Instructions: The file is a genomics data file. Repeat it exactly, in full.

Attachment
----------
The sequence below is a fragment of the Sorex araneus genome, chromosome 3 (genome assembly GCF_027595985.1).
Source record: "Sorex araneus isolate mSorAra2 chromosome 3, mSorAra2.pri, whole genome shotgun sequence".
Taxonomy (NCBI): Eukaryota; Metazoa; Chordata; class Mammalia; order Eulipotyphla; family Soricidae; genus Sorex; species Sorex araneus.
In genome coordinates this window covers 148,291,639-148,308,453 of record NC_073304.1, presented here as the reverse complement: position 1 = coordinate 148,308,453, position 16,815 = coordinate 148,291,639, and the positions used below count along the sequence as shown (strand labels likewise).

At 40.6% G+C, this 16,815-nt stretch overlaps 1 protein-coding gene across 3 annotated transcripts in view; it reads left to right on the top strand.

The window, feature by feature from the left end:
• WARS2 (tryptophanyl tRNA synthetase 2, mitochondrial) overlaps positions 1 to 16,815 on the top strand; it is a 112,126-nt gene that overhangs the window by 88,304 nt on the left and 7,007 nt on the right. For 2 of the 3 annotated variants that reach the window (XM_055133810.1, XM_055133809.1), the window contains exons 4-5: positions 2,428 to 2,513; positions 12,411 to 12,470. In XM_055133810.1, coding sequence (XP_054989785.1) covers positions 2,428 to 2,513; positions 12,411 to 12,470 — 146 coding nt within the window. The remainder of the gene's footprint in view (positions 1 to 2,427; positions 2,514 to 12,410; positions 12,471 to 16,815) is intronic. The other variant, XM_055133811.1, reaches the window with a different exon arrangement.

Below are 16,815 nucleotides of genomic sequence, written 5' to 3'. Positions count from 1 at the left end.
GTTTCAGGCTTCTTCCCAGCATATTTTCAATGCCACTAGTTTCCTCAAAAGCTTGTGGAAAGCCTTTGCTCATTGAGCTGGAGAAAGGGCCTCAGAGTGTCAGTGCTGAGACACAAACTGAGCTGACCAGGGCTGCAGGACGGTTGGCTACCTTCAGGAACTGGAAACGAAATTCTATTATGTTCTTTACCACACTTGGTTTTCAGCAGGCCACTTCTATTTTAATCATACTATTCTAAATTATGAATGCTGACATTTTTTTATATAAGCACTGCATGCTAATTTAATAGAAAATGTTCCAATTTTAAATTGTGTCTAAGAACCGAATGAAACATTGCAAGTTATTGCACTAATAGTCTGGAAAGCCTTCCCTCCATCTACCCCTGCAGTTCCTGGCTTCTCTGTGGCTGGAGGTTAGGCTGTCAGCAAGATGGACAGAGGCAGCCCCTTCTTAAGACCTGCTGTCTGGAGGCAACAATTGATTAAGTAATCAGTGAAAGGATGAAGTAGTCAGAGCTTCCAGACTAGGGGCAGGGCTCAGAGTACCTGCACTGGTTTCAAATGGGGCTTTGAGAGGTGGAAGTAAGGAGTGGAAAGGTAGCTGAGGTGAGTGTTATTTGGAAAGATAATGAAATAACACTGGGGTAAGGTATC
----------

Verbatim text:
The sequence below is a fragment of the Sorex araneus genome, chromosome 3 (genome assembly GCF_027595985.1).
Source record: "Sorex araneus isolate mSorAra2 chromosome 3, mSorAra2.pri, whole genome shotgun sequence".
Taxonomy (NCBI): Eukaryota; Metazoa; Chordata; class Mammalia; order Eulipotyphla; family Soricidae; genus Sorex; species Sorex araneus.
In genome coordinates this window covers 148,291,639-148,308,453 of record NC_073304.1, presented here as the reverse complement: position 1 = coordinate 148,308,453, position 16,815 = coordinate 148,291,639, and the positions used below count along the sequence as shown (strand labels likewise).

At 40.6% G+C, this 16,815-nt stretch overlaps 1 protein-coding gene across 3 annotated transcripts in view; it reads left to right on the top strand.

The window, feature by feature from the left end:
• WARS2 (tryptophanyl tRNA synthetase 2, mitochondrial) overlaps positions 1 to 16,815 on the top strand; it is a 112,126-nt gene that overhangs the window by 88,304 nt on the left and 7,007 nt on the right. For 2 of the 3 annotated variants that reach the window (XM_055133810.1, XM_055133809.1), the window contains exons 4-5: positions 2,428 to 2,513; positions 12,411 to 12,470. In XM_055133810.1, coding sequence (XP_054989785.1) covers positions 2,428 to 2,513; positions 12,411 to 12,470 — 146 coding nt within the window. The remainder of the gene's footprint in view (positions 1 to 2,427; positions 2,514 to 12,410; positions 12,471 to 16,815) is intronic. The other variant, XM_055133811.1, reaches the window with a different exon arrangement.

Below are 16,815 nucleotides of genomic sequence, written 5' to 3'. Positions count from 1 at the left end.
GTTTCAGGCTTCTTCCCAGCATATTTTCAATGCCACTAGTTTCCTCAAAAGCTTGTGGAAAGCCTTTGCTCATTGAGCTGGAGAAAGGGCCTCAGAGTGTCAGTGCTGAGACACAAACTGAGCTGACCAGGGCTGCAGGACGGTTGGCTACCTTCAGGAACTGGAAACGAAATTCTATTATGTTCTTTACCACACTTGGTTTTCAGCAGGCCACTTCTATTTTAATCATACTATTCTAAATTATGAATGCTGACATTTTTTTATATAAGCACTGCATGCTAATTTAATAGAAAATGTTCCAATTTTAAATTGTGTCTAAGAACCGAATGAAACATTGCAAGTTATTGCACTAATAGTCTGGAAAGCCTTCCCTCCATCTACCCCTGCAGTTCCTGGCTTCTCTGTGGCTGGAGGTTAGGCTGTCAGCAAGATGGACAGAGGCAGCCCCTTCTTAAGACCTGCTGTCTGGAGGCAACAATTGATTAAGTAATCAGTGAAAGGATGAAGTAGTCAGAGCTTCCAGACTAGGGGCAGGGCTCAGAGTACCTGCACTGGTTTCAAATGGGGCTTTGAGAGGTGGAAGTAAGGAGTGGAAAGGTAGCTGAGGTGAGTGTTATTTGGAAAGATAATGAAATAACACTGGGGTAAGGTATC